It started over 40 years ago with a bake sale in West Liberty that brought in a whopping $2,322, almost enough money to buy a brand new 1971 Chevrolet Chevelle, without the drop-top and 454-ci, four-barrel engine options.
But that $2,322 went a different direction. It was planted as seed money that eventually ballooned to $1.5 million, which was then used to transform a picturesque knoll noted for its peonies into a brand new neighborhood just north of West Liberty, one we today know as the Green Hills Community. 2015 marks the 40th anniversary of the establishment of Green Hills, but it was the bake sale conducted several years prior that broke the ice in leading the community to break ground.
Green Hills has been celebrating the 40-year milestone over the past several months, so the residents cooked up the idea to have another bake sale, a “mega” one, to honor the first one held over four decades ago. To gear up for the sale, community residents and the Green Hills staff pulled out the oven mitts and baked enough goodies to fill nine full-length cafeteria tables in the Community Room.
The bake sale was slated for Sept. 16 from 1 to 5 p.m., but it didn’t last even half of the four hours allotted. At 2:15 p.m., all that remained of what was a mountain of baked goods were a half-dozen cupcakes and four Block “O” cookies. At 2:30, the staff was scrambling to get out some pies for sale, but it was all over but the tasting by then, leaving Director of Advancement Nita Wilkinson in a state of amused astonishment.
“This was incredible,” Wilkinson said while gazing over a sea of empty tables in the Community Room. “I thought that this bake sale might do well … but this,” she said with a grin and a gesture toward the nearly vacant room. “This is just amazing.”
The residents and visitors lucky enough to get to the sale early knew a good thing when they smelled it. Food Network aficionados might admire a chef who can make a Napoleon out of hemlock and an old boot, but try a pecan pie or loaf of banana nut bread baked by someone who has been working on the recipe since the Truman administration. Green Hills 1, Food Network 0.
Kitchen Band revival
Two days after the bake sale, the Green Hills Kitchen Band got together for one of its frequent performances in the very same Community Room. The Kitchen Band was revived following a several-year hiatus on the suggestion of Phyllis Coye, who introduced the Sept. 18 program and plays triangle in the band. The membership in the band has swollen from five at its inception this past December to around 20 members today. In her introduction, Coye mentioned that all of the band members were between the ages of 80 and 90, which elicited at least one harrumph from the woodwind section. She went on to express her gratitude to her friends and neighbors who participate in the Kitchen Band, and to the audience members who come for the shows.
“It’s beyond just entertaining,” Coye said just prior to taking a seat and picking up her triangle. “It’s great therapy.”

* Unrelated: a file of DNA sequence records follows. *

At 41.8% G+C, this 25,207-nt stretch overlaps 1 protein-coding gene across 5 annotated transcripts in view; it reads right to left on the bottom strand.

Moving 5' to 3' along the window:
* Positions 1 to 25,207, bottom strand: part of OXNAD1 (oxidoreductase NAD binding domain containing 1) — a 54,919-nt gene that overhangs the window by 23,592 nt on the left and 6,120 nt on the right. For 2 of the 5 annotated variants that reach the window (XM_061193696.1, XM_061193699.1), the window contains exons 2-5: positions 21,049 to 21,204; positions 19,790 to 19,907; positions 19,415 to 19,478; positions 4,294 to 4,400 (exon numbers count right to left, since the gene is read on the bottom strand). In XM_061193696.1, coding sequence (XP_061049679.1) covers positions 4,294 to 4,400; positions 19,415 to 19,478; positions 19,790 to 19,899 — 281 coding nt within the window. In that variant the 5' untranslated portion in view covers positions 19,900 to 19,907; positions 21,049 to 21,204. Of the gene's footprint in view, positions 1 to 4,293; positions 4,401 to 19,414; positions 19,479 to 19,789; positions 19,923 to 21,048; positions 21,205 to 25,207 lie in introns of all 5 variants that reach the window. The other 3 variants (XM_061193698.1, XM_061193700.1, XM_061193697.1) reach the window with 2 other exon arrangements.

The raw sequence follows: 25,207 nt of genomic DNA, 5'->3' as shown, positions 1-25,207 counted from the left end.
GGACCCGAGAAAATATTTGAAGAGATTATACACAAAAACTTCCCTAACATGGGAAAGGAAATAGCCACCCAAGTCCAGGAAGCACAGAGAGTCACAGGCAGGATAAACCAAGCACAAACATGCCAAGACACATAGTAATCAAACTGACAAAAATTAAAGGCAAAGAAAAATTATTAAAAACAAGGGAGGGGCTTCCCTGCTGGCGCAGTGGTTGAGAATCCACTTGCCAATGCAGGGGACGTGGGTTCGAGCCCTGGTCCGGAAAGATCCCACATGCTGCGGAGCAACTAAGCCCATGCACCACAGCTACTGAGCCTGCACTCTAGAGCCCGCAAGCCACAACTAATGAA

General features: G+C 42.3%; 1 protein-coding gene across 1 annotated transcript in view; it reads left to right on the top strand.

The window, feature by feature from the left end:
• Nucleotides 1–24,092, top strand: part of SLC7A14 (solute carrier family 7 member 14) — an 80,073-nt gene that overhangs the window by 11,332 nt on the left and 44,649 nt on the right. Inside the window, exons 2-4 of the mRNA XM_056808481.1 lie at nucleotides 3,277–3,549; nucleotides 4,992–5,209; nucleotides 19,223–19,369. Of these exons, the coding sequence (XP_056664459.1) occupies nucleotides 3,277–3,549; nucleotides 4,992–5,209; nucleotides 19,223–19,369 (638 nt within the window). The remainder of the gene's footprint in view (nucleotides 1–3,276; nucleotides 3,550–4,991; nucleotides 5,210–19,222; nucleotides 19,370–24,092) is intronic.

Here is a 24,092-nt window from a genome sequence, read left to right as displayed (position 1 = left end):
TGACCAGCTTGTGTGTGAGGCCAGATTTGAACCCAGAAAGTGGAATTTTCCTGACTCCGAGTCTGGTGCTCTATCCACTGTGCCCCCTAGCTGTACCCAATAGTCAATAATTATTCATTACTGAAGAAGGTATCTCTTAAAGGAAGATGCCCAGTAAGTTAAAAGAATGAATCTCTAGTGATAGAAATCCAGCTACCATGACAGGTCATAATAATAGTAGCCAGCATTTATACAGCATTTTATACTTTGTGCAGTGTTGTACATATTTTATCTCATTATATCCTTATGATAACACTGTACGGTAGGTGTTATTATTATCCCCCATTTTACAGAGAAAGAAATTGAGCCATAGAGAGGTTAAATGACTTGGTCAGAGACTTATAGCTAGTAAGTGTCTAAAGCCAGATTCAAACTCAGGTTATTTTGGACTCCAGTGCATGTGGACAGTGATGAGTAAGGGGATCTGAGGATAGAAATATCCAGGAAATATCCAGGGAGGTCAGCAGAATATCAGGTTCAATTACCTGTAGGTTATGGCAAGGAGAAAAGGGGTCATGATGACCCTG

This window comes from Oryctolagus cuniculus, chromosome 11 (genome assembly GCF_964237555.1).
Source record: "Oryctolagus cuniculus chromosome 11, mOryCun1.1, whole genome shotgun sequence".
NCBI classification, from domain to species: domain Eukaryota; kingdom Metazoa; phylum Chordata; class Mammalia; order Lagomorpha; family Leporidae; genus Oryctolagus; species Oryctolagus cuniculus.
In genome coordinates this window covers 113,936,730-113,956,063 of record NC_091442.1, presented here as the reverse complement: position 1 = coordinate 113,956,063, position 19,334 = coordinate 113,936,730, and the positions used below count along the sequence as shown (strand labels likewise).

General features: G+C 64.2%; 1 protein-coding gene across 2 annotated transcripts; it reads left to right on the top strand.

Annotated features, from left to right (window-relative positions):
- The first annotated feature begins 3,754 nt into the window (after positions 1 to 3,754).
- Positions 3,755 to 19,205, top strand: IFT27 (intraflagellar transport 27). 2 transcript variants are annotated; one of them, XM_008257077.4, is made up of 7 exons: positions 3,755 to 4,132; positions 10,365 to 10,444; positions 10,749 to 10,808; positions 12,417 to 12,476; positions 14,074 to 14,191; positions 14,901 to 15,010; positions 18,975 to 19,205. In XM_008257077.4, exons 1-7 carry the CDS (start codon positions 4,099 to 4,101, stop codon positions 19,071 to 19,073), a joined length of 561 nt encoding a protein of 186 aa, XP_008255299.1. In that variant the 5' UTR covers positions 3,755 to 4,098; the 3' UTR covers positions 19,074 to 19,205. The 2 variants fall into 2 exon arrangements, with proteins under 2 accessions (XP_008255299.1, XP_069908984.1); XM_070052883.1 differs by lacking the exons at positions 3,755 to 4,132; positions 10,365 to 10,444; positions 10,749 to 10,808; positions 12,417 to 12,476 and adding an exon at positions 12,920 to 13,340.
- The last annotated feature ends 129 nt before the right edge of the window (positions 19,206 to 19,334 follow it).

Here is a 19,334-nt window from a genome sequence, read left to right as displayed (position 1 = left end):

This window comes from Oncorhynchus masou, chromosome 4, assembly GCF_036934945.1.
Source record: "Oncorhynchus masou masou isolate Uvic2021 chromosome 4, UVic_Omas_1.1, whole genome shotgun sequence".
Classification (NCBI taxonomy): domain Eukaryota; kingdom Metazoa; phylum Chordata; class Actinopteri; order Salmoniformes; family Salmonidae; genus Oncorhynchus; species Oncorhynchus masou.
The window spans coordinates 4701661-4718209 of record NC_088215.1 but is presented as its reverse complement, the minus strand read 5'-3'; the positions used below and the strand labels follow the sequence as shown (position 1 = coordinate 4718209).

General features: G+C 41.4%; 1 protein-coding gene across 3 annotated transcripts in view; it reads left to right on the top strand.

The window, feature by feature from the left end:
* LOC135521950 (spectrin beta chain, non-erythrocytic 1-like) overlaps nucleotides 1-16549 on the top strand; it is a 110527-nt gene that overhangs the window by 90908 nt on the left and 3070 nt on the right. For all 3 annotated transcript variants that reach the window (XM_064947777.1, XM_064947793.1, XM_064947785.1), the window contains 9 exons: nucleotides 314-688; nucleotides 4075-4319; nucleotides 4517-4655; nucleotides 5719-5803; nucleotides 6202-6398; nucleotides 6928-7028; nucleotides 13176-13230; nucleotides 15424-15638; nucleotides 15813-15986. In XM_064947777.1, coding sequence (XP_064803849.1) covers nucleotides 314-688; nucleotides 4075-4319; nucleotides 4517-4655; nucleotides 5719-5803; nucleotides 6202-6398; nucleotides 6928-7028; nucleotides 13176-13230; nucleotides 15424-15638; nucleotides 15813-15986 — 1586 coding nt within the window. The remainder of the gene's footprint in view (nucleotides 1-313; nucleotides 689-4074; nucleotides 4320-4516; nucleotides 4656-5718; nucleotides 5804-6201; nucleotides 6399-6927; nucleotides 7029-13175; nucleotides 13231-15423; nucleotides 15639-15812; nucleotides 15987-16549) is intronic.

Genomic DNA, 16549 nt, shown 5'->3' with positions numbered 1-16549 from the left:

Included in the ensemble were washboards, a cheese grater, a frying pan, rolling pins, spoons – both wooden and metal – and other oddments, including the two things that no self-respecting kitchen band could go without, a broomstick-and-washtub one-string bass and a jug player keeping rhythm.
Both the bake sale and Kitchen Band are indicative of how Green Hills (and similar institutions) are changing the perception of what “retirement communities” actually are and what they actually do. Green Hills has residents who are largely self-sufficient and take advantage of the small apartments that continue to spring up all over the campus. It also has residents who can no longer take care of themselves; they being robbed of this ability by a thief known as Alzheimer’s.
Jean Kerns has been residing at Green Hills for about a decade. Because of her infirmities, she is confined to a special wheelchair and needs assistance with even her most basic needs, yet she was present for both the bake sale and the Kitchen Band concert. On both occasions she was beautifully groomed (she likes glitter in her ‘do), smartly dressed, well accessorized, and sharp as a tack. She good-naturedly chided her daughter Linda Hilliker, who dropped by for the bake sale, for trying to sneak a cupcake past her inspection and made a reporter promise to list her official age in the newspaper as 39 a la Jack Benny. Done.
While the Kitchen Band has a median age of about 85 (a number disputed by the woodwinds), the audience spanned the outer reaches of both ends of the Bell Curve, including a score or so of preschoolers, all of whom seemed to know the words to “On Top of Spaghetti,” as did their grand and great-grandparents who were singing or playing along.
It was the reaction – or the non-reaction, if you will – of the kids mingling with people decades older than themselves that put smiles on the faces of Wilkinson and Administrator Stephanie DeWees as they watched the band from the back row. The kids paid little attention to those residents who are confined or use special medical equipment. Wheelchairs and oxygen tanks held no fascination with them, but the Green Hills Kitchen Band laying it down with washboards and frying pans did. DeWees said that is exactly the kind of atmosphere that the Green Hills Community strives to provide.
“We love it when everybody comes by,” DeWees said. “Especially the kids. They always have a good time and see that there’s nothing to be scared of here.”
Tom Stephens is a regular contributor to this newspaper.